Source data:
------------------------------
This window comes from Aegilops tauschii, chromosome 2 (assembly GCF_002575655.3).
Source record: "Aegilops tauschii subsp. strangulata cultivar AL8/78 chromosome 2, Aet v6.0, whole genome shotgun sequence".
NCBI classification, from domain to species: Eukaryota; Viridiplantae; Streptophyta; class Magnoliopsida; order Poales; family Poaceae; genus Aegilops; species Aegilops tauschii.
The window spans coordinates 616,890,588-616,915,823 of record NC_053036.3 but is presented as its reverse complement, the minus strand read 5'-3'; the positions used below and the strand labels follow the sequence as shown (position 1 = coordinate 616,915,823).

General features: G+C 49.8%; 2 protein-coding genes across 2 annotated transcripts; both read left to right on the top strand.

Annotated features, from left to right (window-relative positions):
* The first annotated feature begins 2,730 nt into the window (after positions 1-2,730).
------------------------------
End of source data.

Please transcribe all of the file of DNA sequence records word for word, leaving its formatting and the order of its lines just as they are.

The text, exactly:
This window comes from Aegilops tauschii, chromosome 2 (assembly GCF_002575655.3).
Source record: "Aegilops tauschii subsp. strangulata cultivar AL8/78 chromosome 2, Aet v6.0, whole genome shotgun sequence".
NCBI classification, from domain to species: Eukaryota; Viridiplantae; Streptophyta; class Magnoliopsida; order Poales; family Poaceae; genus Aegilops; species Aegilops tauschii.
The window spans coordinates 616,890,588-616,915,823 of record NC_053036.3 but is presented as its reverse complement, the minus strand read 5'-3'; the positions used below and the strand labels follow the sequence as shown (position 1 = coordinate 616,915,823).

General features: G+C 49.8%; 2 protein-coding genes across 2 annotated transcripts; both read left to right on the top strand.

Annotated features, from left to right (window-relative positions):
* The first annotated feature begins 2,730 nt into the window (after positions 1-2,730).